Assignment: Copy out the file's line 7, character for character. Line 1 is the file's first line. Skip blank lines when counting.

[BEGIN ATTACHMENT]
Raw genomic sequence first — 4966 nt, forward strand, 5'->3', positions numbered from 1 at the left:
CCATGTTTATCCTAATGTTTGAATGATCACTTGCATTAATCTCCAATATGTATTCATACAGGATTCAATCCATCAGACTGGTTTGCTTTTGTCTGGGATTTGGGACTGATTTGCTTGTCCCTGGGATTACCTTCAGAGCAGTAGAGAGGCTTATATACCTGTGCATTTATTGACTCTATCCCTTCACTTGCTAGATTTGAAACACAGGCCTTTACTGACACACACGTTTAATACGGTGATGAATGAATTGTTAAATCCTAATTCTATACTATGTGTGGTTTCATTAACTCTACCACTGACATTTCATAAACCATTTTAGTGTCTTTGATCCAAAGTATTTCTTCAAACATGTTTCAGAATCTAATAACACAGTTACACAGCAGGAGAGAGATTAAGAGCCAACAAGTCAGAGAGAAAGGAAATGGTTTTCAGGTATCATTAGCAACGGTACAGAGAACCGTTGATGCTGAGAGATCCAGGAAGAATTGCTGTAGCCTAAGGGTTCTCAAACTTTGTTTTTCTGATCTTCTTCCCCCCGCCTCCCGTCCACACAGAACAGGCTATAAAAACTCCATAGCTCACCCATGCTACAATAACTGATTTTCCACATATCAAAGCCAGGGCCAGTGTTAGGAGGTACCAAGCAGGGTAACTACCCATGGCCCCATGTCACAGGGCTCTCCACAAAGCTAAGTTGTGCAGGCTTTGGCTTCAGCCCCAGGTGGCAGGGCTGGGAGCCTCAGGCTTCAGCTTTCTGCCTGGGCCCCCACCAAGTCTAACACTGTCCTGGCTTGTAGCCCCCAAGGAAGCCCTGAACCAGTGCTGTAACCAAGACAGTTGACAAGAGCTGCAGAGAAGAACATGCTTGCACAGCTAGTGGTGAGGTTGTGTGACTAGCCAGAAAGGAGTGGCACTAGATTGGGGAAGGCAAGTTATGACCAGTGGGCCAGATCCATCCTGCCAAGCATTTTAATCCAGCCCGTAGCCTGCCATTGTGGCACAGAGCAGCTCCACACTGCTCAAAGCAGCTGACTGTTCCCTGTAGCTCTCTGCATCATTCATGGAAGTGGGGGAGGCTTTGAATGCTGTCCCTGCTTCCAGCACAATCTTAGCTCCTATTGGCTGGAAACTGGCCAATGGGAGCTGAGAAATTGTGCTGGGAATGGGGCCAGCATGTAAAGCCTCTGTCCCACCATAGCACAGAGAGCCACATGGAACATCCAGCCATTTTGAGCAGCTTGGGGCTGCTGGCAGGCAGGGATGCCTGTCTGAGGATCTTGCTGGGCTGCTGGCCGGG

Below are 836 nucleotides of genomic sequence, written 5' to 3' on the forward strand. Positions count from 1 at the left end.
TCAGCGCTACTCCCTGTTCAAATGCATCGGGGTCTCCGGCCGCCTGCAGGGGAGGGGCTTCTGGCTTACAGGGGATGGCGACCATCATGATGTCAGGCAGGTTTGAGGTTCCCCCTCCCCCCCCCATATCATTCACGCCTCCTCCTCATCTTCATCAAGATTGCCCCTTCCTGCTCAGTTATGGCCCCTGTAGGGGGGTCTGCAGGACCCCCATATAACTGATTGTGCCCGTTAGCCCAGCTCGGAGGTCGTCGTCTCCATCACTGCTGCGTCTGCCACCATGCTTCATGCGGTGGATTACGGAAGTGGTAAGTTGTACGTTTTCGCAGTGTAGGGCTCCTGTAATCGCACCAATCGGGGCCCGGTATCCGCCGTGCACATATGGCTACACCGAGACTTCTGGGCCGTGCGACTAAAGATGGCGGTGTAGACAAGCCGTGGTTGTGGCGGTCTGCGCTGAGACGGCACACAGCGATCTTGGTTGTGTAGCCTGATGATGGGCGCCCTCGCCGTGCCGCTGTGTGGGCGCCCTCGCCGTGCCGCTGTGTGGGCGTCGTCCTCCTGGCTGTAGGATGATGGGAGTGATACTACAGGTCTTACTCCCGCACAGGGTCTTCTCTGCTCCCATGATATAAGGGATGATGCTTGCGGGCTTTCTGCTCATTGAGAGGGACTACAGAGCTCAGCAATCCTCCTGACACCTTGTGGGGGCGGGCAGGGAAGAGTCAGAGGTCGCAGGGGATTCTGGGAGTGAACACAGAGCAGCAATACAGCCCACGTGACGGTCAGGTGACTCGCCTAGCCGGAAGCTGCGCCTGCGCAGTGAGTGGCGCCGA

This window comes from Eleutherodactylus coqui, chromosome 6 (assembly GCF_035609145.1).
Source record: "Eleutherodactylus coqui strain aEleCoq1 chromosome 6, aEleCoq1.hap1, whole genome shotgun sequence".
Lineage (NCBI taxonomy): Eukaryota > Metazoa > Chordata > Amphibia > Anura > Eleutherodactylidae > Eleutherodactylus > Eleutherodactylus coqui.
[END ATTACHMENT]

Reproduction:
Lineage (NCBI taxonomy): Eukaryota > Metazoa > Chordata > Amphibia > Anura > Eleutherodactylidae > Eleutherodactylus > Eleutherodactylus coqui.